What will happen when one day you decide to play with fire? You get burned. But this is something Jackie knew nothing about. In one of his one-night stands, he meets a girl named Sasha. Early morning when he wakes up beside her, he does what he thought was right. He thinks he is in power to do anything he wants and will be able to get away with this. Perhaps, he was right. But the writer and filmmaker, Cody Campanale, thought otherwise.
It is hard imagining the effect “Jackie Boy” may have on you. This is why I simply could not lose the opportunity to talk to the filmmaker, Cody Campanale, the person who stands behind your future nervous breakdown after you watch his “Jackie Boy”.
MOVIEMOVESME: Should I begin my question with saying that I really hated Jack?
Cody Campanale: He’s definitely not a likable character in your world where you’re intending him to be. That’s a comment I always hear. Luckily what I find with some people is, and which is where I find the movie really works, is they don’t like him but empathize with him a little bit. In the beginning of the movie I present him as a club-hopping kind of character, super masculine, misogynistic, objectifying character. Although he’s still all those things till the end of the movie, as I take you through this, I show you a different side to him, only to bring you right back to what you saw at the end of the movie. It was kind of our intention to do that but it’s a hard journey, shocking to a lot of people because you don’t really see a lot of movies where the lead character is so unlikable.
MOVIEMOVESME: What inspired you to explore the subject of self-destruction, loyalty and revenge, all in one?
Cody Campanale: I started writing this when I was in my late teens, in my first year of college. It was a combination of a lot of things I was feeling. I think the big focus for me on the story is the depiction of masculinity and male rage and a lot of the disconnection between intimacy and sex. Those for me were like the major themes I was as a person struggling with as a younger man. So I think a lot of it stemmed from these places of putting my thoughts down on a paper, ideas I was struggling with, questions about homosexuality and its relationship to living in this culture of all these super heavy masculine people. The idea of male rage coming from not being able to understand your own emotions. So those were the things in my mind as a younger person. I’ve always been an analytical, self reflective person who grew up in the suburbs with a lot of people like this with intense masculinity around me. I’m Italian, the lead characters are Italian, so there’s the sense of this world. So I guess it came to me from a lot of being trying to figure out who I was, my relationship to growing up and finding new connection.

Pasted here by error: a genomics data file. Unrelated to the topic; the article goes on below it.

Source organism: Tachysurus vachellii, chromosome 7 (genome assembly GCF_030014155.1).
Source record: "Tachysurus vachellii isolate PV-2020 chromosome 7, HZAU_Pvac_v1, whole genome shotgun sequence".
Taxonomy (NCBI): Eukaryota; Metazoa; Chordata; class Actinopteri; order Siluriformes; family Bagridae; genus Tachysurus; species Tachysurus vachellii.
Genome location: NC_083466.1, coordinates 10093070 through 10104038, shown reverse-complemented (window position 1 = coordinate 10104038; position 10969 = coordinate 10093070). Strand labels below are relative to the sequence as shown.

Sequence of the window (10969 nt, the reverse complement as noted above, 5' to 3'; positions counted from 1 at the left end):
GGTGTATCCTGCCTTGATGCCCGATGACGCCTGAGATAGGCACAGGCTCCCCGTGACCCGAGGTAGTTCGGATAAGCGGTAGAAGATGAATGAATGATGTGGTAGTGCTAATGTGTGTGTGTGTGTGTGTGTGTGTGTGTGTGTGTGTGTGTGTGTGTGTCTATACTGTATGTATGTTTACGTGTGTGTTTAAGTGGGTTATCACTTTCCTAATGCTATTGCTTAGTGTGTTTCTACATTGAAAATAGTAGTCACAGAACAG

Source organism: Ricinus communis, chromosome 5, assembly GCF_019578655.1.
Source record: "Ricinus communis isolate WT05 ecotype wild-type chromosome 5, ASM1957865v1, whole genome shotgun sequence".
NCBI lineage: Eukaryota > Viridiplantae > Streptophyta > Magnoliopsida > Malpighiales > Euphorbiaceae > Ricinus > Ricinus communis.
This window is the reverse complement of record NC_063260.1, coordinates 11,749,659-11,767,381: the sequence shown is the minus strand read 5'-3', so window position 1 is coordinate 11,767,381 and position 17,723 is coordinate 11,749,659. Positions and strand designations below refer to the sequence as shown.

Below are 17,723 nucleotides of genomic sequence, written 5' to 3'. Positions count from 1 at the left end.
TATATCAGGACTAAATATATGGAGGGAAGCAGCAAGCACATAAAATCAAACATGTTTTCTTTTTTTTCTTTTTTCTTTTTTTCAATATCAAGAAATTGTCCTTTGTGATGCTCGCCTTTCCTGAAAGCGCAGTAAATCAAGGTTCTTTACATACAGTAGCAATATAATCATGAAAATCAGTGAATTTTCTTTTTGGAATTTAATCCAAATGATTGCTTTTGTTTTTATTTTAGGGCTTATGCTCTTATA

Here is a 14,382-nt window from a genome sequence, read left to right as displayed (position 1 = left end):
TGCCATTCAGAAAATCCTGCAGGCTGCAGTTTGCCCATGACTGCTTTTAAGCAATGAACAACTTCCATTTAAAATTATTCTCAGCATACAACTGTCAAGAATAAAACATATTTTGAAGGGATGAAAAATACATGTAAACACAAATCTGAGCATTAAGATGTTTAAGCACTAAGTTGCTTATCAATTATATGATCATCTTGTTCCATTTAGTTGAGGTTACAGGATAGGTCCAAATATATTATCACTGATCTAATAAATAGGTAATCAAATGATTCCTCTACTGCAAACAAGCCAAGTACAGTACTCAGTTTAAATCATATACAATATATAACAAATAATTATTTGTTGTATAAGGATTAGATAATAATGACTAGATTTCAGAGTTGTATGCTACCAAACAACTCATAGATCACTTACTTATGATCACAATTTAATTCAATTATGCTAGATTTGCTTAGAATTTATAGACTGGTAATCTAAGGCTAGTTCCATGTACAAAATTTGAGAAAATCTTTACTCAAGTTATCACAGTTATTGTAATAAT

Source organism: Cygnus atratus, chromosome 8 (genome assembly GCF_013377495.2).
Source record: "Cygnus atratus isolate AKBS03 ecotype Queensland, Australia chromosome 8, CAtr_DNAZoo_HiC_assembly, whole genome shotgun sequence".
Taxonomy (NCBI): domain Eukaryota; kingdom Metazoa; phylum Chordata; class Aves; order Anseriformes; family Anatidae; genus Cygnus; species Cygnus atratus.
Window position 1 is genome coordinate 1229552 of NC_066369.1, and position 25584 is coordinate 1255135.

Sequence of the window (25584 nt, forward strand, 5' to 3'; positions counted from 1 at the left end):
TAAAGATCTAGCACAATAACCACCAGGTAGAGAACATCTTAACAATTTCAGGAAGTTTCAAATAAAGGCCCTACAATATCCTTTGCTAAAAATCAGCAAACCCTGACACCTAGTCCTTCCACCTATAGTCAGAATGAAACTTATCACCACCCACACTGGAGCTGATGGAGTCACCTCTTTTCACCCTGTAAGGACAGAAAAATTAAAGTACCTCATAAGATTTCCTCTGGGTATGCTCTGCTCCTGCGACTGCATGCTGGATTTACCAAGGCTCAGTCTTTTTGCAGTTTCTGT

MOVIEMOVESME: In “Jackie Boy” the leading characters are quite dislikable. But at some point, they start changing toward the end of the film.
Cody Campanale: I present my characters the way they are and this film I think could have been a parable had I tried to defend them, if you know what I mean. That’s not human, first of all, and secondly, it’s way more interesting to present them as they are rather than trying to turn them into heroes or complete villains. I don’t believe any character is 100% hero or villain. I believe that characters have multiple shades of grey and that even goes for the women in the film. They’re not complete victims and they’re not complete villains either; they are complicated. Even though the focus of the story is on males, the women are incredibly important to us getting a window into them. Sasha has a terrible act happen to her in the early part of the film and we leave her for a little bit only to come back to her later and she looks different, she feels different than what we saw in the beginning of the movie; she’s dressed differently, her hair’s a little different and that’s what we wanted to do. We wanted to show her as a character that in the beginning had more of childlike innocence and playfulness to her and then the movie progressed we saw that taken away after what Jack did. We see a lot of how that affected Sasha through Jasmine. Using Jasmine as an interesting character too is that she clearly has a relationship with Sasha and as the movie progresses we see that she’s really, out of all the characters, is probably the most reflective in this film. I like to show things from different sides, I don’t like whitewashing characters!